A Walking Blog
Well, this will be the first time that I've ever tried to dictate a blog while on my morning walk. It's sort of by necessity because my days at home in the studio are pretty much sucked up with studying slide blues dulcimer and doing my usual administrative crap.
I've been walking about 4 miles every day for a couple of weeks now and I already feel a lot better. Usually, when you get back on track with your fitness regimen, the first week or so you spend beating yourself up for getting off track in the first place. But once you lose that 1st pound, and notice the difference with every day moving forward, it's easy to stay on track and, hopefully, I can make this a year-round thing as opposed to falling off of the plan in late Summer, due to eating too many burritos as big as my head.
This effort has been made particularly challenging by the attendant holidays from Halloween to the present, including my birthday (thank you for all the well wishes, by the way.) Do you have any idea how hard it is to say no to eggnog and pumpkin pie and all the other goodies? But of course you do. The struggle is one that so many of us share when we are trying to eat healthy and live better.
My walk is not a very attractive one though I look for moments of beauty along the route. I live in the inner city, at least as inner-city as Orlando can get compared to Los Angeles or New York. Still, though I plot a path that includes few street crossings as possible, I am constantly on the alert for drivers who are not paying attention when they come tear-assing around corners. A good portion of my route actually takes place along the interstate and I find myself wondering how much exhaust I'm sucking into my lungs as I get healthier. Such are the problems of city life. It could be worse. It could always be worse.
Siri does a pretty good job with the dictation, but there are some things that she misses and it can be fun to go back and search for the things that she misinterpreted. Actually, a few of those misinterpretations, if not caught, could get me into trouble if I didn't have a good edit feature.
The plan this week is to begin laying down tracks for the blues album while I continue to study, listen, and practice my fingers off. I called up master bluesman Scott Ainslie yesterday and we spoke for about 20 minutes about this interesting and unique challenge of adapting North Mississippi blues style playing to the resonator mountain dulcimer. He gave me some very good suggestions, one of which I implemented immediately yesterday after we finished our phone call. He mentioned that my thinnest string, which I had set at .011, was probably too thin and did not offer enough resistance to get the appropriate blues slide feel. He suggested that I bump it up to a .013, adjusting for my scale length of 24 inches. I happen to have a .014 in the bag, and while I waited for the repair shop to put on the remaining one tire that was coming to Rita, I put the string on and immediately saw a difference in tone and playability. Score!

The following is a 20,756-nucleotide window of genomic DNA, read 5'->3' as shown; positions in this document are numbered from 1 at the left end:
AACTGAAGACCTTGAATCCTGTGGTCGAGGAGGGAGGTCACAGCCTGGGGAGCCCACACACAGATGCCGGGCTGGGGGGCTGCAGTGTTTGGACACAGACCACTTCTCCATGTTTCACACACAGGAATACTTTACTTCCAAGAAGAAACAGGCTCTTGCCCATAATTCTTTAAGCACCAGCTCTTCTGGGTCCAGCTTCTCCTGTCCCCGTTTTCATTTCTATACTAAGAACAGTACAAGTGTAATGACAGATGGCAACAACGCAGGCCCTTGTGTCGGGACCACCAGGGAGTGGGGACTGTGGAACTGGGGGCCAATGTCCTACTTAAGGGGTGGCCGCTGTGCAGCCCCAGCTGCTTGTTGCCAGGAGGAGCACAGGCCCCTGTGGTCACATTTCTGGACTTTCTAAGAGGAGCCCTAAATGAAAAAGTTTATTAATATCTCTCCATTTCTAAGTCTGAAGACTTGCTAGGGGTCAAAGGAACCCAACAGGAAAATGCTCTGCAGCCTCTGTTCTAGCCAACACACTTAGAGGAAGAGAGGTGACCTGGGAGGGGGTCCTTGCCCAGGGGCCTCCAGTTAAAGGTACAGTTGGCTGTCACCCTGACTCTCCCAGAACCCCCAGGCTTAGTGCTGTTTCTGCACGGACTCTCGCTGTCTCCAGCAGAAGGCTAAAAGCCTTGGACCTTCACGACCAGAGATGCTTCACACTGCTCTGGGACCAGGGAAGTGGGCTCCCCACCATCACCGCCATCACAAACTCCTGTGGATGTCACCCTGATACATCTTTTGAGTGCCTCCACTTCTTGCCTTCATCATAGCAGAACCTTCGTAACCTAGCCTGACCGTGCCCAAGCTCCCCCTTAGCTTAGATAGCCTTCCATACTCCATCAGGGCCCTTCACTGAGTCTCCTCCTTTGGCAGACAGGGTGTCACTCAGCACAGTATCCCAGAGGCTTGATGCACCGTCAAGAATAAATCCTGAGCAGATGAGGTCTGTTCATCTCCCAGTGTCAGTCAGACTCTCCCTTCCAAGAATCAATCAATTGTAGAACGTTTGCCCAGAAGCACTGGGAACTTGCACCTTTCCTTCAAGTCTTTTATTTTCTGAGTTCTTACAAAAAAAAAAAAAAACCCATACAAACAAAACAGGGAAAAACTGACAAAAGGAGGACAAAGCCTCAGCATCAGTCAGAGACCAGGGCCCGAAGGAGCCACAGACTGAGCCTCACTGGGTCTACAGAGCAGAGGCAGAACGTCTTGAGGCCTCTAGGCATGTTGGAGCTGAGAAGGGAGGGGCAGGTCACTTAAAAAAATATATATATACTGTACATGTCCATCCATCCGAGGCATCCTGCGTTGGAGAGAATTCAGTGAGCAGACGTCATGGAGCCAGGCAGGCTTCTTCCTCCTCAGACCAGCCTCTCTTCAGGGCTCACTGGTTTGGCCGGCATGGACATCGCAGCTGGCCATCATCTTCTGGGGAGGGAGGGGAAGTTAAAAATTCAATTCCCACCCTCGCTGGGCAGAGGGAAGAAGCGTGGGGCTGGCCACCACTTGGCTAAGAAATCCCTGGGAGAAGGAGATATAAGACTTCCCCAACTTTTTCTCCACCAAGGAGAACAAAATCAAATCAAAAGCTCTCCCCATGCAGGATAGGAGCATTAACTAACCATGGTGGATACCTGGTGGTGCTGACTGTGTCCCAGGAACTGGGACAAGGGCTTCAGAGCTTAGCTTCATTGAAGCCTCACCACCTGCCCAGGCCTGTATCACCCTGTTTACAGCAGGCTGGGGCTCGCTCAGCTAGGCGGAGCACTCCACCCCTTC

He also suggested that I get a porcelain slide called a Mudslide. Due to the differences between the hands of guitar player and mountain dulcimer players, the question of where to put the slide has been one that I fought with the most. I have a couple of bar slides, but they are much too heavy and don't allow me to fret notes. A wearable slide is what is needed here. The Shy Slide that I got is pretty neat, but it only covers two strings and doesn't allow for full barring and sliding. It works really well on a standard mountain dulcimer because it's light and doesn't push down too hard on the strings. But it's also thin, and doesn't generate the desired tone on the resonator. Scott suggested that I might wear a slide on my thumb which would allow me to use the other fingers for making cords behind the slide. Having already ordered a large brass and glass slide, I went ahead and picked up a medium and large porcelain Mudslide and will look forward to trying those all out when they arrive next week.
This is all very exciting stuff, and I don't feel nearly as lost as I did when I began this journey. Every day brings with it a little more confidence and a bit larger vocabulary. Musically speaking, of course. It was simultaneously comforting and unnerving to hear Scott consider some of the challenges that I had and, laughing, reply that I definitely had my work cut out for me. This is all going to make for fantastic content in my planned sequel to "Blues Method For Mountain Dulcimer 101."
Well, I'm almost home and feel like some sort of multitasking giant. These days, as I look at my incredibly busy schedule for 2015, I have been looking for lots of ways to save time and still be effective. Blogging on my walk and returning phone calls during this time make it easier to concentrate on hard-core wood shedding when I'm back in the studio. Hopefully, after The International Blues Challenge and the Florida Gulf Coast Dulcimer Retreat in January, I can take a break, plant our garden, do some landscaping and appreciate the meditative benefits of working the earth, something I've missed for a while now.
Also, I want to say thanks to my new patrons and to everyone for helping me reach the fourth milestone goal of $200 per upload on Patreon! This supplementary income is already helping dramatically with upgrades to the studio and maintenance on Rita. I'm hoping, by spring, to have put away enough funds to purchase a new desktop and new laptop for production use. When I get back to the studio, I'll upload a video showing you some new revelations about the resonator mountain dulcimer.
Until then, I need to look both ways now, crossing the last intersection before home. Hmmm, boy, does that sound like a song lyric or what?